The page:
In a highly anticipated decision, the U.S. Supreme Court on June 17 ruled by a 7-2 vote that the plaintiffs in the latest challenge to the Affordable Care Act lacked standing to bring the lawsuit. The decision marks the third failed attempt to repeal the ACA since it became law on March 23, 2010.
In anticipation of the Supreme Court’s action, many taxpayers filed protective refund claims asking the IRS to refund either or both the 0.9% additional Medicare tax or 3.8% net Investment Income tax enacted as part of the ACA. The Court’s decision means that those protective refund claims will not be approved by the IRS.
Texas and a dozen other GOP-led states, as well as two individuals (the plaintiffs) brought suit claiming that amendments made to the ACA under the 2017 Tax Cuts and Jobs Act that set the penalty for an individual’s failure to comply with the minimum essential coverage mandate—the individual mandate—to $0 rendered it unconstitutional. The individual mandate had originally been justified because it imposed a “tax” on those who refused to purchase health insurance. But a tax set at zero is no longer a tax, the plaintiffs argued. Moreover, they claimed, if the individual mandate is unconstitutional, so is the law in its entirety.
The plaintiffs sought a finding that the individual mandate provision is not severable from the ACA, and an injunction against enforcement of the rest of the ACA.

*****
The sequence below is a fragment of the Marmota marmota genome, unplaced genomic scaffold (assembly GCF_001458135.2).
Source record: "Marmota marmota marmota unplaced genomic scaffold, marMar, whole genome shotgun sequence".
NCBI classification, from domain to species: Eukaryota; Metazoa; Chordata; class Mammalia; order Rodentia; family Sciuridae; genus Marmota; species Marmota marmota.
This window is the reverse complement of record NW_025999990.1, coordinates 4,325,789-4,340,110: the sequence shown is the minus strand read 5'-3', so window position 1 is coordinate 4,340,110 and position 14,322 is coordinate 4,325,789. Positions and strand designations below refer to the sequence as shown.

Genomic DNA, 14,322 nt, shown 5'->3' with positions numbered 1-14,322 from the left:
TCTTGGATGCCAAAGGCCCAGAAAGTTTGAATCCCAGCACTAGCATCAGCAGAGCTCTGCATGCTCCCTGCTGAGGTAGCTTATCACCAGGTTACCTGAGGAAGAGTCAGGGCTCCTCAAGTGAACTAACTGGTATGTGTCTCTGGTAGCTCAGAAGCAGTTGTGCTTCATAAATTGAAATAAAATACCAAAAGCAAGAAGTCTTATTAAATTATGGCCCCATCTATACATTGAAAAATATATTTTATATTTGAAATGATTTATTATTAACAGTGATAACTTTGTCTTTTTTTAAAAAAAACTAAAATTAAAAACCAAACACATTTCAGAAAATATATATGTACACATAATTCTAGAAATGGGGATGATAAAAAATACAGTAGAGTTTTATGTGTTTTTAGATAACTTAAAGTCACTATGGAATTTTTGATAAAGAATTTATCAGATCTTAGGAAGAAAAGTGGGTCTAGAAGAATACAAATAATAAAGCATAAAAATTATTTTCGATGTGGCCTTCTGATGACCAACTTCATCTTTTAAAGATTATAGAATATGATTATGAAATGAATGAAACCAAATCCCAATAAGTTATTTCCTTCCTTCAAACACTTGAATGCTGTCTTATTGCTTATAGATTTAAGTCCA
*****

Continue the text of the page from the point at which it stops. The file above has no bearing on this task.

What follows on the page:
In a majority opinion written by Justice Stephen Breyer, the Court held that neither the states nor the individual plaintiffs had standing to sue, because they did not show a past or future injury caused by defendants’ conduct. The individual plaintiffs claimed to have been harmed by the fact that they have to pay for health insurance to comply with the mandate. However, Justice Breyer wrote, “the statutory provision, while it tells them to obtain that coverage, has no means of enforcement. With the penalty zeroed out, the IRS can no longer seek a penalty from those who fail to comply.”
Breyer’s opinion addresses three main issues with the plaintiff’s challenge. First, no plaintiff showed a “fairly traceable” injury to the “allegedly unlawful conduct” in the challenge—without a fairly traceable injury, the Court does not have the power to adjudicate. Next, the Court found that the individual plaintiffs did not show that harm has or would be caused by any government action or conduct attributable to the individual mandate, nor did they identify a remedy that would redress their injuries. Finally, the suit failed to show that the alleged injuries are traceable to the government’s allegedly unlawful conduct.
In finding that the plaintiffs had no standing, the Court avoided having to address the broader legal questions regarding the constitutionality of the individual mandate and its severability from the rest of the ACA.
The Biden administration has stated that it plans to build on the ACA, including through measures to create a new public health insurance option similar to Medicare and to increase the value of tax credits that lower insurance premiums for low-income households, as well as lowering the credit’s eligibility requirements.
The Court’s decision removes a significant obstacle to any expansion of the ACA, but any future tax legislation still faces challenges given the Democrats’ slim majorities in the House and Senate.
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